271-4 signed approvals

Found these in the bottom of a stamp box, perhaps 20 years old. Seem to be photos of the stamps approval and each one signed (real signatures) on the back. Seems I have group #21. Anyone know who the signator is and any history of these.


  • These are from a series of photo proofs and essays signed by the designer of this issue, John Webb. There were a total of 30 complete sets (of eight? - not sure now), but most sets have been split up and sold as singles.
  • Thank You again...and Happy New Year.
  • edited December 2018
    Can you the other photos if you have them. Is this only essay you have ?
  • Here are scans of the set of 8, as described by Manfred above. I have been tracking these on eBay for over a decade, and have only seen the toucan, buffalo, antelope and hippo, with the "approved by" stamp and signature, June 23, 1936, and always signed on the back by John Webb. The other four always appear with just a John Webb signature on the front, no other signature.

    My thoughts are not conclusive, but do accurately reflect several eBay offerings from 2006 to date.

    And I also add a Merry Christmas and Happy New Year to all, "in keeping with the situation."

  • Albert, give me a day or two and I will scan both sides of the 4 I have and post them.

  • Here is the front and back. Note that #3 was signed upside down.

  • Way back, Mike Lester asked whether we know anything about the designer and signatory, John Webb. We do – just a little.

    We know that he also designed the 1936 commemorative / air mail triangular issue #C3A-C3F, for which similar approved, reduced, photographic essays of the original 25x35cm (9½x13½'') hand drawn design, each signed in pencil by Webb, also exist. President Edwin Barclay’s approval signature in this case is dated "May 4th, 1936". This is interesting because, in drawing the Waco aeroplane, Webb must have been given direction / information from Liberia for the design choice, and we can imagine that he similarly had direction regarding the hippo #274 and buffalo #273 in this issue.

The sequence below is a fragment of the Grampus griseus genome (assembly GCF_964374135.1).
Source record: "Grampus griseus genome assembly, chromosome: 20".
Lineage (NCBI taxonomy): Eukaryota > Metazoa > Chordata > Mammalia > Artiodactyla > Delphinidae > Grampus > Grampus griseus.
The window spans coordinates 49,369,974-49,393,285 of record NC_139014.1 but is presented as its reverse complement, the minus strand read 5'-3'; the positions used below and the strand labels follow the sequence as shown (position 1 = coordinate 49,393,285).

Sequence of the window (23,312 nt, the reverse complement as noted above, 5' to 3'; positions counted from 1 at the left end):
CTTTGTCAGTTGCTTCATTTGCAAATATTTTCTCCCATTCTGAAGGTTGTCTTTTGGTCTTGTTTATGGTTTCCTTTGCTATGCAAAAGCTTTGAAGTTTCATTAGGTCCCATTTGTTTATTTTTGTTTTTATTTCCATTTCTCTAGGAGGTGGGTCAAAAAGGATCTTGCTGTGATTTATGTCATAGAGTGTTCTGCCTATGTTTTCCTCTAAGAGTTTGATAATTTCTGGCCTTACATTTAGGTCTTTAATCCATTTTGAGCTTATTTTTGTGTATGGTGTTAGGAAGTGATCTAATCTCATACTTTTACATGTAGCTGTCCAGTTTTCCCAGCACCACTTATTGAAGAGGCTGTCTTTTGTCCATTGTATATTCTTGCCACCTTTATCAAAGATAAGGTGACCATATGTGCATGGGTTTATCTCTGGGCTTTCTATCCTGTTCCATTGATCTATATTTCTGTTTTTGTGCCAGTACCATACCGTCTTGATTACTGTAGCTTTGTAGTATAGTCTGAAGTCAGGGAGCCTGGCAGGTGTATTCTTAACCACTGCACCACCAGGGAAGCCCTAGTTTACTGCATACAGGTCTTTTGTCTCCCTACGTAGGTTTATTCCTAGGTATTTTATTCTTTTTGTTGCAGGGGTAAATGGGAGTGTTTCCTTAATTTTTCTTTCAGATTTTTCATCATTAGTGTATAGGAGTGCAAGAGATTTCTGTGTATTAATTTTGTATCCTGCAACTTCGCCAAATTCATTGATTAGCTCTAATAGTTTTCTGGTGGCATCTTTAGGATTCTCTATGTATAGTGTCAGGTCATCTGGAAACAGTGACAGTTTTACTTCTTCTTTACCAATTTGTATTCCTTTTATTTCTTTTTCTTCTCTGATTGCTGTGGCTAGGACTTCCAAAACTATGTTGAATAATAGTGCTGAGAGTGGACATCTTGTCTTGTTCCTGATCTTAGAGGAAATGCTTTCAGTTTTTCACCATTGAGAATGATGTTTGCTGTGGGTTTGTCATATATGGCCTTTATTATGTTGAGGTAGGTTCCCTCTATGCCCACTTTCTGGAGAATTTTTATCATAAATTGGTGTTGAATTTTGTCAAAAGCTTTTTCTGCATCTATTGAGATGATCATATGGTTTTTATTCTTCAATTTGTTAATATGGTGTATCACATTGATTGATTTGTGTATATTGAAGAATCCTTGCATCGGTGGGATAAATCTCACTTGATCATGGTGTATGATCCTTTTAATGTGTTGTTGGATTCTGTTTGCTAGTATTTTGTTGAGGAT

Webb’s son, Chris, said, "My father was a very private and unpretentious man", and he had to wait for a period of recovery from a leg injury to be able to spend enough time to catalogue and exhibit his late father’s paintings.

    Webb served in World War II in Java and became a Prisoner of War of the Japanese until his release in 1945. He was at various points an auctioneer for Harmer, Rooke & Co. Ltd. in London, and at Stanley Gibbons Auctions, and eventually spent some years as a Managing Director of the Stanley Gibbons group. In that guise, he turns up in philatelic contexts ranging from the British West Indies Study Circle (guest at their 21st Anniversary Dinner) to the journal for Russian philately “ямщик” (provider of information on the Tsar’s Collection). He may have been the author of the paper “The 1926 Overprints of Liberia” from the June 1937 Gibbons’ Stamp Monthly (reprinted in the Journal of the Liberian Philatelic Society, 27(2), 118, pp20-21, April-June 2004).

    He retired as Managing Director from Stanley Gibbons in 1977, which is frustrating. Ordinarily, looking up filings with Companies House (the gentler UK version of going into the EDGAR database) could get us the span of his directorships, a date of birth, home address, and (if he had any) extra middle names to help narrow down any other searches: sadly, 1977 dates back beyond the information currently on the website.

    However, if we imagine that he retired at age 65, that would have made him approximately 88 when he died in 2000, he would have been aged 29-33 as a Japanese POW, and about 25 when he designed these Liberian stamps. So that seems about right.
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